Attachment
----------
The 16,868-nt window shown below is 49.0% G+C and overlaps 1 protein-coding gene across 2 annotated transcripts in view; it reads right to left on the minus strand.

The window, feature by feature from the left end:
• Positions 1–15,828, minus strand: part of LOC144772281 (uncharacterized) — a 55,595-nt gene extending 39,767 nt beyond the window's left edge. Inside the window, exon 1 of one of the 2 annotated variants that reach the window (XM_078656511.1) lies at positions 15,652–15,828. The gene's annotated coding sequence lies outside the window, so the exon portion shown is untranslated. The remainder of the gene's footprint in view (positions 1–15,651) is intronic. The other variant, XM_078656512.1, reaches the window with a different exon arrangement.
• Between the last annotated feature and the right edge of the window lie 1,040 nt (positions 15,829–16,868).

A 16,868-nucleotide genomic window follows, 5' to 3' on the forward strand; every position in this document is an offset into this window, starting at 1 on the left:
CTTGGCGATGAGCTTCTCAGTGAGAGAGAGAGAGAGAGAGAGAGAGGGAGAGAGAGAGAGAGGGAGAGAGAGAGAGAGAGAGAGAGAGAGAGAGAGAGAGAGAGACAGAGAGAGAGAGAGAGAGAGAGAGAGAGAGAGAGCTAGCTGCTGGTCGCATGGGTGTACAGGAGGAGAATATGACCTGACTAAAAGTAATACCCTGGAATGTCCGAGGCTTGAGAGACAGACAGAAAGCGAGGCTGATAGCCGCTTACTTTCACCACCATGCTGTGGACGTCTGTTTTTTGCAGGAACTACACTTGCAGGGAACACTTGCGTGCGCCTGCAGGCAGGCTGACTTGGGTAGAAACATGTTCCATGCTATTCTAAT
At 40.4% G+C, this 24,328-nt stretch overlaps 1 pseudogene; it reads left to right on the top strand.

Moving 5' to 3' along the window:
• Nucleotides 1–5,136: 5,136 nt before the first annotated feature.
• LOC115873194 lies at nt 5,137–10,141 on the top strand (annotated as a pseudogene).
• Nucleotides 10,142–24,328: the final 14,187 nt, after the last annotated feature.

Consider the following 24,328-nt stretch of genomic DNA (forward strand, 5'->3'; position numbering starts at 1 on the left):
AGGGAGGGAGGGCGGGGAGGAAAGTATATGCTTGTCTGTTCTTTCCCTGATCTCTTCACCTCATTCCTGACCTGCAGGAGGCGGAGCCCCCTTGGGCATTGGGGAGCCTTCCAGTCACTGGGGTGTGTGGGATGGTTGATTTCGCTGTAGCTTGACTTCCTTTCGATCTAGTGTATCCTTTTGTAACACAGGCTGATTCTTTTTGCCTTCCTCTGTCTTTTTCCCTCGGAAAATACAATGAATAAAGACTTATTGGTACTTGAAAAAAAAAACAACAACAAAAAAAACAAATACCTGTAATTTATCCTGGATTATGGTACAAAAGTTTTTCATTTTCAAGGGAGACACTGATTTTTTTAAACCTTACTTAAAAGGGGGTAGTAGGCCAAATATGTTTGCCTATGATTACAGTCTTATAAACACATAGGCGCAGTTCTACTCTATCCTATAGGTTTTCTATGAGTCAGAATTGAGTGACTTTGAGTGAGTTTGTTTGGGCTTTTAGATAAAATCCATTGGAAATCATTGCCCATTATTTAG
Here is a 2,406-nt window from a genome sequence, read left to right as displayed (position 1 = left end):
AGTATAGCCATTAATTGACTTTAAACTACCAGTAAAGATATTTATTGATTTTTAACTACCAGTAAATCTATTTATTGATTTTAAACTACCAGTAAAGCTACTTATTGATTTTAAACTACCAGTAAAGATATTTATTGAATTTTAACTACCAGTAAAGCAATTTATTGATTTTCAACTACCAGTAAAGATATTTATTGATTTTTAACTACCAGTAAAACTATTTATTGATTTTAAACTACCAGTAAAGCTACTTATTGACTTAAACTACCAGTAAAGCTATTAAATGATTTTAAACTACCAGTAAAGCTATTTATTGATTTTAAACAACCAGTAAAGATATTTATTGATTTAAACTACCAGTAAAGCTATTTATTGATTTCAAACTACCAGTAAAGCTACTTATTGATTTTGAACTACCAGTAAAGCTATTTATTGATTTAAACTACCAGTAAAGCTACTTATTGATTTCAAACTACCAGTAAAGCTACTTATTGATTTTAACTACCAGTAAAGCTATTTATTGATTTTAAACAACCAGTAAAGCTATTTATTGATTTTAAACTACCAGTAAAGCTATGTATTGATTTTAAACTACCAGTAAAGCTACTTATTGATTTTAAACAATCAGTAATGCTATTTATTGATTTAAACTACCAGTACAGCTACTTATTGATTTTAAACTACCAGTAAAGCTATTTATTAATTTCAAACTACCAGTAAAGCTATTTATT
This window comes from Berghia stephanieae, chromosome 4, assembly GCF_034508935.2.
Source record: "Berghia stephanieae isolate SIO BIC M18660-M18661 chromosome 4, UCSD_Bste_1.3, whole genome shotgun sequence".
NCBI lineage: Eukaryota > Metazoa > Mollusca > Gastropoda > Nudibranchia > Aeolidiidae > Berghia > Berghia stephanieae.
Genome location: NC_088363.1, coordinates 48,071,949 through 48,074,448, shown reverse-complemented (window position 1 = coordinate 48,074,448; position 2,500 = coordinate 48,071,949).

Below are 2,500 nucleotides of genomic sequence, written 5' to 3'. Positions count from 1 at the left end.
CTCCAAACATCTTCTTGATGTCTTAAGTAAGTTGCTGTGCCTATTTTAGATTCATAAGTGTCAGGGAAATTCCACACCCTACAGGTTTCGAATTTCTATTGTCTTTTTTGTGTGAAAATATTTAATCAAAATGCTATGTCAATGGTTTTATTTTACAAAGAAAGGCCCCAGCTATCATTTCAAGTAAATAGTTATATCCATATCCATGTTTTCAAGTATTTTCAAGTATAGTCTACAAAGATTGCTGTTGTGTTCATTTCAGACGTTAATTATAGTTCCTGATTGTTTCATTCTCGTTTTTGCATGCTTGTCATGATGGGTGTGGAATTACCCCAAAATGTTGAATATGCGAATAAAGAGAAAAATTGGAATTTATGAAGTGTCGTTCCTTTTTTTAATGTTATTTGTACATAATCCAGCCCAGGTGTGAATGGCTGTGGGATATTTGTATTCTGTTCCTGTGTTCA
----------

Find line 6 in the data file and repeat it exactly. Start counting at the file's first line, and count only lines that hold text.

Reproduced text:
CTTGGCGATGAGCTTCTCAGTGAGAGAGAGAGAGAGAGAGAGAGAGGGAGAGAGAGAGAGAGGGAGAGAGAGAGAGAGAGAGAGAGAGAGAGAGAGAGAGAGAGACAGAGAGAGAGAGAGAGAGAGAGAGAGAGAGAGAGCTAGCTGCTGGTCGCATGGGTGTACAGGAGGAGAATATGACCTGACTAAAAGTAATACCCTGGAATGTCCGAGGCTTGAGAGACAGACAGAAAGCGAGGCTGATAGCCGCTTACTTTCACCACCATGCTGTGGACGTCTGTTTTTTGCAGGAACTACACTTGCAGGGAACACTTGCGTGCGCCTGCAGGCAGGCTGACTTGGGTAGAAACATGTTCCATGCTATTCTAAT